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Publication numberUS4562948 A
Publication typeGrant
Application numberUS 06/671,423
Publication dateJan 7, 1986
Filing dateNov 14, 1984
Priority dateNov 14, 1984
Fee statusLapsed
Publication number06671423, 671423, US 4562948 A, US 4562948A, US-A-4562948, US4562948 A, US4562948A
InventorsRobert M. Floyd
Original AssigneeFloyd Robert M
Export CitationBiBTeX, EndNote, RefMan
External Links: USPTO, USPTO Assignment, Espacenet
Nail driving tool
US 4562948 A
Abstract
A driving tool for an elongated fastener of ferro-magnetic material, including an elongated hollow tubular body reciprocably receiving a driving rod having an impact end and a drive end. The drive end is characterized by an internal cavity receiving an Indalloy permanent magnet, the open end of the cavity being closed by a magnetic head, or pole piece, in such a manner that the axial impact forces imparted to the drive rod are transmitted substantially entirely to the magnetic head and not through the magnet. The Indalloy magnet is utilized within the drive end of the drive rod so that its magnetism will be retained, even if fragmented.
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Claims(6)
What is claimed is:
1. A driving tool for an elongated fastener of ferro-magnetic material comprising;
(a) an elongated, non-magnetic, tubular body having front and rear end portions, and a uniform bore,
(b) a hand gripping member fixed on said tubular body adjacent said rear end portion,
(c) an enlogated, non-magnetic drive rod, longer than, and telescopingly received in said bore, said rod having a rear strike end and a front drive end,
(d) an elongated cavity within said drive rod and opening through said drive end,
(e) an elongated Indalloy permanent magnet received within said cavity, said magnet having a length less than the length of said cavity,
(f) a driver head member having an enlarged ferro-magnetic head of a transverse dimension greater than said cavity and not greater than said drive rod,
(g) means securing said head member against said front drive end to close said cavity, so that the axial forces produced by an impact upon said strike end are transmitted totally through said drive rod to said head, without the transmission of any substantial forces through said magnet.
2. The invention according to claim 1 in which said means securing said head member against said front drive end comprises a stem of reduced cross-section projecting from said head and received within said cavity.
3. The invention according to claim 2 in which the intersection of said stem and said head defines an annular flange normal to the longitudinal axis of said drive rod, the total length of said magnet and said stem being less than the length of said cavity, whereby said drive end engages said annular flange.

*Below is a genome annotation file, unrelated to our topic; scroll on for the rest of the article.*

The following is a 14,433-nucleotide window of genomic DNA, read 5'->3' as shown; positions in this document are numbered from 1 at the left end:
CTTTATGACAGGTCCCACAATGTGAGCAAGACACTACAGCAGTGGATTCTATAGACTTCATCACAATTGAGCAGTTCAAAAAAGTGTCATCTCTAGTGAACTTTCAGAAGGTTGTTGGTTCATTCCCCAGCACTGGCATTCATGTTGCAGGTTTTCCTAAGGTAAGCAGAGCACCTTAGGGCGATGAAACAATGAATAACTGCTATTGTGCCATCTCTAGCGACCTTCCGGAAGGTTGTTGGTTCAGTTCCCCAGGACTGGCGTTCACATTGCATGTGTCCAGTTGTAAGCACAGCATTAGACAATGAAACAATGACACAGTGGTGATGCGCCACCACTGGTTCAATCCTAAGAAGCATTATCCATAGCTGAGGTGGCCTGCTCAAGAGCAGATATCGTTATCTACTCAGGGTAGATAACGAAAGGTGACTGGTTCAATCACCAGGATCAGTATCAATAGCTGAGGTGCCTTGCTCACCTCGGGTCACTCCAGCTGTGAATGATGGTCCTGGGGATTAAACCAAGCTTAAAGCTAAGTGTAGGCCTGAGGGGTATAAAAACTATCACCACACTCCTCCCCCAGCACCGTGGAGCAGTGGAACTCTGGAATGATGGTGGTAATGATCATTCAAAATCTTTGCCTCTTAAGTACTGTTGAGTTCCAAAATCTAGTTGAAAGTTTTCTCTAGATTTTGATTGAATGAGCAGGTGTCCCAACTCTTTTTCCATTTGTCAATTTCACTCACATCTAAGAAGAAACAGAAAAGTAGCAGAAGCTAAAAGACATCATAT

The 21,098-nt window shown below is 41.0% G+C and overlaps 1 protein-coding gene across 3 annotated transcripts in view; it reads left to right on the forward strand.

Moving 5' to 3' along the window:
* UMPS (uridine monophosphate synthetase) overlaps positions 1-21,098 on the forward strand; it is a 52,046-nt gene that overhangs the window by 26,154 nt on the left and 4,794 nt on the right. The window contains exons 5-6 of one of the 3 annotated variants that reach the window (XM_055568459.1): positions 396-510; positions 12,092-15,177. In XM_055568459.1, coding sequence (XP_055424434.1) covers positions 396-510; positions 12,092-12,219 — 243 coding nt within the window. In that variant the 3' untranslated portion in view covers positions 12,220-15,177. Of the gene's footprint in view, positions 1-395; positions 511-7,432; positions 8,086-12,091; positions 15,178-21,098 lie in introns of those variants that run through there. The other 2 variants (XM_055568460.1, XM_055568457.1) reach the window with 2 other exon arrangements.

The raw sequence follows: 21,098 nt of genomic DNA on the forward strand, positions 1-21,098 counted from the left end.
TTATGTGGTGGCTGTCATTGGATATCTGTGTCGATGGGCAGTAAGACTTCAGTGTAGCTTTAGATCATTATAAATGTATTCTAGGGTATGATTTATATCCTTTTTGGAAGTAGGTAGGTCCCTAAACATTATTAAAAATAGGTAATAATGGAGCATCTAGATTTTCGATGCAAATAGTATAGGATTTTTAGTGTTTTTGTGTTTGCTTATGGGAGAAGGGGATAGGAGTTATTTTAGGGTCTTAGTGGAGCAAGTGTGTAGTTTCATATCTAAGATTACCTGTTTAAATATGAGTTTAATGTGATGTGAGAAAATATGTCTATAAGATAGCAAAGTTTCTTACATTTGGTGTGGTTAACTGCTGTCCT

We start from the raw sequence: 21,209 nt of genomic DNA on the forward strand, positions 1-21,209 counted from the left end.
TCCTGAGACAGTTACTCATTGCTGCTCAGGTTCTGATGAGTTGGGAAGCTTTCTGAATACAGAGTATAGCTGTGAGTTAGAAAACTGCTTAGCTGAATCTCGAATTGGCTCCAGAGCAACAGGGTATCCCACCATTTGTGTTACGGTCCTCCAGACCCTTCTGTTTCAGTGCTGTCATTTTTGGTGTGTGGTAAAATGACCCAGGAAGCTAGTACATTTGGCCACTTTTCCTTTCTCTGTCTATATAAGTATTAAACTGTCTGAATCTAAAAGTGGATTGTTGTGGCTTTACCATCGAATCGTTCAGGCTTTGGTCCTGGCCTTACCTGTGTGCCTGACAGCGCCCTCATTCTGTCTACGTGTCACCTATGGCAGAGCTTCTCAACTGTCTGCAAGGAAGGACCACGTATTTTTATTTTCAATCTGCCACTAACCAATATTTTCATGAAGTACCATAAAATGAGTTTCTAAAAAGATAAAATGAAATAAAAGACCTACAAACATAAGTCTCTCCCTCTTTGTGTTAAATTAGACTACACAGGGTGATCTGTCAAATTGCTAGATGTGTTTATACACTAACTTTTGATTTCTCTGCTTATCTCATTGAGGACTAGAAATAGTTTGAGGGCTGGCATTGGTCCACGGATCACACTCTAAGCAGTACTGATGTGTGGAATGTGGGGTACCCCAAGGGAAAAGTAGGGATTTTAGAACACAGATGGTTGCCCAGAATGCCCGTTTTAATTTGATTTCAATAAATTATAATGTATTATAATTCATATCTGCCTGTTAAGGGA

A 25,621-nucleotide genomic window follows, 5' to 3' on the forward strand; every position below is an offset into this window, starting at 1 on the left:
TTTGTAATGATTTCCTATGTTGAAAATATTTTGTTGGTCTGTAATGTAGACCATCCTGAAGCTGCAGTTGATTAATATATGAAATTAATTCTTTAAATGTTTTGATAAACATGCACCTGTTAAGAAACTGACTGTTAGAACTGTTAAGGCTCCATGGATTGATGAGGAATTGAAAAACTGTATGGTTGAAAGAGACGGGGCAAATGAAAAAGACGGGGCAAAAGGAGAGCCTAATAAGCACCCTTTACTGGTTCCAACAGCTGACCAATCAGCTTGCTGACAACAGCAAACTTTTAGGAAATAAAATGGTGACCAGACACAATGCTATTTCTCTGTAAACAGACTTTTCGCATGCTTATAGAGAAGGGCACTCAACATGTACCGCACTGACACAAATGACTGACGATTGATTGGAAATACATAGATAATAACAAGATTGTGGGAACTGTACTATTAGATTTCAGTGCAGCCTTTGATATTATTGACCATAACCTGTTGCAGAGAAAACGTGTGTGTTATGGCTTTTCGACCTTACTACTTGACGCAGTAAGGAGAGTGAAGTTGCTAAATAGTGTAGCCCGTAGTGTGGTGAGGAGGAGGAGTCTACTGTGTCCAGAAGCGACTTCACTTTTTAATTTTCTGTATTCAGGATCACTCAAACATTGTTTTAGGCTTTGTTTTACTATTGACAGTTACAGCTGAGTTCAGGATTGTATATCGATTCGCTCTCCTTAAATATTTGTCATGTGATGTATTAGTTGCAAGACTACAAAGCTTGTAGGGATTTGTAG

4. The invention according to claim 1 further comprising a strike shield projecting transversely from the periphery of said hand gripping member and adjacent said rear end portion of said tubular body.
5. The invention according to claim 1 further comprising a rebound suppressor cap member fitted around the rear end portion of said tubular body and a striker cap ember fitted over the strike end of said drive rod, said suppressor cap member being sufficiently resilient to minimize the reaction forces in said drive rod when said striker cap engages said suppressor cap upon impact.
6. The invention according to claim 5 in which said suppressor cap member further comprises an O-ring fitting in snug engagement with a portion of said drive rod extending through said suppressor cap member.
Description
BACKGROUND OF THE INVENTION

This invention relates to a fastener driving tool, and more particularly to a driving tool having a magnet for supporting a fastener of ferro-magnetic material.

Fastener driving tools having elongated tubular bodies receiving the fastener and a reciprocable impact rod, are well known in the art, as shown in the following U.S. Pat. Nos.

______________________________________  541,038     Clark        Jun. 11, 18951,127,838     Willers      Feb. 9, 19151,575,582     Joy          Mar. 2, 19262,666,201     Van Orden    Jan. 19, 19543,163,865     Zetzer et al Jan. 5, 19653,324,542     Hilti        Jun. 13, 19673,391,842     Mathes       Jul. 9, 19683,979,040     Denin        Sep. 7, 19764,065,045     Pray         Dec. 27, 19774,299,021     Williams     Nov. 10, 1981______________________________________

Furthermore, of the above cited patents, the following patents disclose impact fastener driver tools having magnetic heads for holding a fastener of ferro-magnetic material while it is being driven into a work surface:

______________________________________  541,038     Clark        Jun. 11, 18951,127,838     Willers      Feb. 9, 19152,666,201     Van Orden    Jan. 19, 19543,979,040     Denin        Sep. 7, 19764,299,021     Williams     Nov. 19, 1981______________________________________